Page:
It's no secret that employees want to be recognized for their hard work. Whenever a new hire joins your ranks, they carry with them vast potential, which they're eager to show. But even the most devoted employee won't want to carry on if he or she feels that their contributions are going unnoticed. Everybody -- no matter how altruistic they may be -- will eventually feel used.
As an employer, having an engaged workforce is obviously important. It's critical for employee attendance, productivity and satisfaction, to name a few. But there's another significant – and costly –factor that still needs to be mentioned. Specifically, we're referring to commitment.
Having a committed workforce comes with huge advantages, especially with turnover. While there will always be workers who can't seem to stay in job, regardless of the environment, we need to do everything in our power to ensure we retain key talent. Let's face it, there are a lot of companies out there. If an employee isn't engaged enough to remain committed (or vice-versa), they'll find somewhere else to go.
The bottom line is that not only are engagement and commitment important, but they’re two halves of an important whole. Understanding and taking advantage of this vital connection should be at the top of every manager’s list.
Commitment vs. Engagement
Commitment and engagement may mean two different things, but in the business world, they have to be a package deal.
Commitment isn't just one umbrella term or concept. It consists of a variety of different issues and concerns that can affect an employee's overall sense of loyalty.
Employees who are committed feel a deep emotional connection to their company. They want to help because they view their managers and co-workers as friends, or even family. They’re part of a team and they want everybody around them – regardless of professional rank or status – to be happy and successful. Committed workers identify with the company, its vision and ethics, internalizing them as if these are their own. The end result is a sense of pride when coming to work.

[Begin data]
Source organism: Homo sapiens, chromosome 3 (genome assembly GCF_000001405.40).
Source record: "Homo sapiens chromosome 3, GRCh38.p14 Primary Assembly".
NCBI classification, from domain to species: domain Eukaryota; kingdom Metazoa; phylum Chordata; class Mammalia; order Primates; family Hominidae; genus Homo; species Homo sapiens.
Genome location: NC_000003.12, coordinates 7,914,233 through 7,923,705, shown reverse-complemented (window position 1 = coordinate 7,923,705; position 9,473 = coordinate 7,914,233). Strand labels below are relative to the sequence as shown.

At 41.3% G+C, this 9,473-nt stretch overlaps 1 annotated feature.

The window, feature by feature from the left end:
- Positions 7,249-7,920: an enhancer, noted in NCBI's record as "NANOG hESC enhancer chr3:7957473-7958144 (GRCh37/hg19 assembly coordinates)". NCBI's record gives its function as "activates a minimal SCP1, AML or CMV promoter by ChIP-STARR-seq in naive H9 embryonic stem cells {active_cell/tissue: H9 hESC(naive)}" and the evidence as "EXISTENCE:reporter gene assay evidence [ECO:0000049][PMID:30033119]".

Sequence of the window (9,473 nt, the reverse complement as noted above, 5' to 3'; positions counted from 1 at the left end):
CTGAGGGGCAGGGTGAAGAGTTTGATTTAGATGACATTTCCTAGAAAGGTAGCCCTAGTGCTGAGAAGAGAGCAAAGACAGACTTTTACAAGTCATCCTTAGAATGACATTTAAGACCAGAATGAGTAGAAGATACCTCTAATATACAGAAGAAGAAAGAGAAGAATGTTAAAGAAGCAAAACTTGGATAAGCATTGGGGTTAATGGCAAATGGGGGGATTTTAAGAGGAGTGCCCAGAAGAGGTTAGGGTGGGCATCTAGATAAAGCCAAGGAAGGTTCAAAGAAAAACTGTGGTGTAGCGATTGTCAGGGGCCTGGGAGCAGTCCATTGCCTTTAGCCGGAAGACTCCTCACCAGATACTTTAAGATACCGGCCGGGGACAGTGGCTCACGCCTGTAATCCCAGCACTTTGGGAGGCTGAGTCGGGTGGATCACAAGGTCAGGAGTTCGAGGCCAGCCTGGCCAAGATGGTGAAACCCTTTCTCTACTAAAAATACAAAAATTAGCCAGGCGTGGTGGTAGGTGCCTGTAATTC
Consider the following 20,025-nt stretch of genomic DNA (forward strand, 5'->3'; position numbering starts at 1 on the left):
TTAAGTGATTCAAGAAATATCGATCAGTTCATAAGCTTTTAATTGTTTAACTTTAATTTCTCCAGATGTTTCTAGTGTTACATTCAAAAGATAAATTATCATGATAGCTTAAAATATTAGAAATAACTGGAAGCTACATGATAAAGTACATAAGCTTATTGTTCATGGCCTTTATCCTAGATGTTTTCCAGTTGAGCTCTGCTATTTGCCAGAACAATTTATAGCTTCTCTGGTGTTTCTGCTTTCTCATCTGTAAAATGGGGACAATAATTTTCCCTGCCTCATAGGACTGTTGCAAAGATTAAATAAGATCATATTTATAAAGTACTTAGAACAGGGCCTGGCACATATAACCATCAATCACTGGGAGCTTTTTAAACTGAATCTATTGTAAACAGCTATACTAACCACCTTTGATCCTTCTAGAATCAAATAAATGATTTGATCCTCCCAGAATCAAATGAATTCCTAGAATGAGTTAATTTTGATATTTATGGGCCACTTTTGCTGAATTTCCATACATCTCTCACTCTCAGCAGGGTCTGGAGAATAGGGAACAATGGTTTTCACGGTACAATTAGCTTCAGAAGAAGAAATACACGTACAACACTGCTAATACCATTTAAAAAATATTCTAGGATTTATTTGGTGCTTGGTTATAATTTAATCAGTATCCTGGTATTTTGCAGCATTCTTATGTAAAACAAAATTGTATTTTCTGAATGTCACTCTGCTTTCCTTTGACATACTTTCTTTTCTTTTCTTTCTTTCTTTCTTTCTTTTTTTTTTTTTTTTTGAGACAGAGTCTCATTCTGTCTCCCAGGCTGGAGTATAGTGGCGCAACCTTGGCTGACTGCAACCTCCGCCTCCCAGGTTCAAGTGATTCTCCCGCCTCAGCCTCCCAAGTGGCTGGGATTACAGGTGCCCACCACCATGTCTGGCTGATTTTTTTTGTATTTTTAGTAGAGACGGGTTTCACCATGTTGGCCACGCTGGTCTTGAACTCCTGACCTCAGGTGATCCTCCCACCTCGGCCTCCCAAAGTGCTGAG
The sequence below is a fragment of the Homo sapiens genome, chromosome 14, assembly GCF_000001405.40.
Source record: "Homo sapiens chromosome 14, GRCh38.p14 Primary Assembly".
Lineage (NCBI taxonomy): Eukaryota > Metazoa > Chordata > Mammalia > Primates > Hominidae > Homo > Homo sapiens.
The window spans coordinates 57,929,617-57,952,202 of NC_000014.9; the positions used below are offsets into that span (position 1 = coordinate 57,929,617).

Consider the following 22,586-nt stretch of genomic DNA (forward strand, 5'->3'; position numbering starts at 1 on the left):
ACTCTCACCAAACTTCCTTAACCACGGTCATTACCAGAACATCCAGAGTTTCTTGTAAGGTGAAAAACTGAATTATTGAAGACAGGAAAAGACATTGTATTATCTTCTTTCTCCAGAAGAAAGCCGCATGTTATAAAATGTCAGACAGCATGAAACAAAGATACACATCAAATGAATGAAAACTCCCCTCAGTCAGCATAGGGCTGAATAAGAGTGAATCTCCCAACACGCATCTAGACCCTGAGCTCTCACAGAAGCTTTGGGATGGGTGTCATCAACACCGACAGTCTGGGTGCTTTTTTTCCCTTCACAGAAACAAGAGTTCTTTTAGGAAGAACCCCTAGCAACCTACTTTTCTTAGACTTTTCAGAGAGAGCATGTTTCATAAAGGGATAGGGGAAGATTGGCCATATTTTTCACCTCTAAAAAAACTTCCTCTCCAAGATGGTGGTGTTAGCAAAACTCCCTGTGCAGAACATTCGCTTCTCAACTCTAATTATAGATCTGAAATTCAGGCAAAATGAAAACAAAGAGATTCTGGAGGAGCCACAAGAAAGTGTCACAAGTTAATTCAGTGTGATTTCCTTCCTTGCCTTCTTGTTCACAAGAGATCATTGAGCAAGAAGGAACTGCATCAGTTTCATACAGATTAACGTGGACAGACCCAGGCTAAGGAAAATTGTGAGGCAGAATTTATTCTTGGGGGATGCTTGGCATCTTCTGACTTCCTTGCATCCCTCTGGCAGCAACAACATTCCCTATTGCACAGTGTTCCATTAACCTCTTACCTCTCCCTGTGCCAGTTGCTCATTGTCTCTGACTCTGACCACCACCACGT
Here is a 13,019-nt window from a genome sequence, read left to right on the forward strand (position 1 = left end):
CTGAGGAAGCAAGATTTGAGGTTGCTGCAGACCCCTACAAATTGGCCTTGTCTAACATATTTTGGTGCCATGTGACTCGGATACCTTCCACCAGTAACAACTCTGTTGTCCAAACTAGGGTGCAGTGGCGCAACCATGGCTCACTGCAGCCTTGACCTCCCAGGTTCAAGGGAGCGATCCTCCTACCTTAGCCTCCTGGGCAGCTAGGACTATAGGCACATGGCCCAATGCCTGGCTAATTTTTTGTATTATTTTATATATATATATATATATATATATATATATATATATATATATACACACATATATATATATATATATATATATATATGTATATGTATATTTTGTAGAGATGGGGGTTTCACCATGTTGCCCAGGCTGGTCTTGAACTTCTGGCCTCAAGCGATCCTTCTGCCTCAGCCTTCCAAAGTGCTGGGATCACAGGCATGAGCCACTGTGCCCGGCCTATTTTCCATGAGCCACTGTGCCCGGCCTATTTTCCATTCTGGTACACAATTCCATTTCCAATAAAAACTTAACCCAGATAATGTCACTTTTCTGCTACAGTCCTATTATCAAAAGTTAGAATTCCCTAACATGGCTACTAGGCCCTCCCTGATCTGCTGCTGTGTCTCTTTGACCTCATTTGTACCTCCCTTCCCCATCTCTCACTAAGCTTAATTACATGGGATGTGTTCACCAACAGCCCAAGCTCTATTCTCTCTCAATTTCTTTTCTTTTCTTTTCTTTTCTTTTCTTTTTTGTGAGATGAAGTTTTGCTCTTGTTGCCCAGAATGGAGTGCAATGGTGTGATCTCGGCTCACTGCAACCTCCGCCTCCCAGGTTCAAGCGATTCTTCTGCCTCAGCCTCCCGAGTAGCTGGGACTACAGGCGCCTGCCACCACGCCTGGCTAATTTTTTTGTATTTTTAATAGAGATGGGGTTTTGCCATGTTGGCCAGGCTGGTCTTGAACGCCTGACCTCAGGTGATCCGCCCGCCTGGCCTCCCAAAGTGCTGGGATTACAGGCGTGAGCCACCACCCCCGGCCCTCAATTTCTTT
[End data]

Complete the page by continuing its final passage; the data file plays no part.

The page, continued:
Engagement is very similar to commitment. Like commitment, engagement makes staff feel strongly invested, but with one key difference. While the former is about emotional dedication, the latter is more practical and strategic.
Engagement motivates workers to voluntarily go above and beyond the requirements in their job description. They don’t need to be coached or lectured – they just rush in head-on and do the best they can.
Put simply, engagement is about investment in the organization’s goals, while commitment involves viewing the company as being a part of one’s own personality and values.
So now that we understand what commitment and engagement are, it’s easy to see their close connection. When you boil it down, they’re both about dedication. But is it possible to have one without the other? The simple answer is “yes,” but it’s not a good thing.
Let’s look at engagement. Employees may want to see their company succeed, but that doesn’t mean it’s because they’re altruistically invested. Maybe they need to meet a certain goal this quarter if they want to get a good bonus, or perhaps they’re working hard so that the company’s profits (or lack thereof) won’t result in layoffs. Without commitment, all you’re left with is the desire for self-preservation.
This is why commitment is so important. Engagement may be practical, but it doesn’t indicate or promote pride and loyalty. Workers who put in a solid effort to further the company’s goals will be important resources, but they’ll jump ship if they feel that they’re working for an organization that doesn’t fall in line with their own values.
At the same time, staff who take pride in their jobs might not be engaged. You can easily love what you do, but be perfectly happy contributing the bare minimum.
Overall, an engaged workforce is great, a committed workforce is great, but without a combination of the two, your business will be missing out on some key advantages. Once you establish this balance, however, you’ll see an uptick in morale and productivity that remains consistent and fosters growth.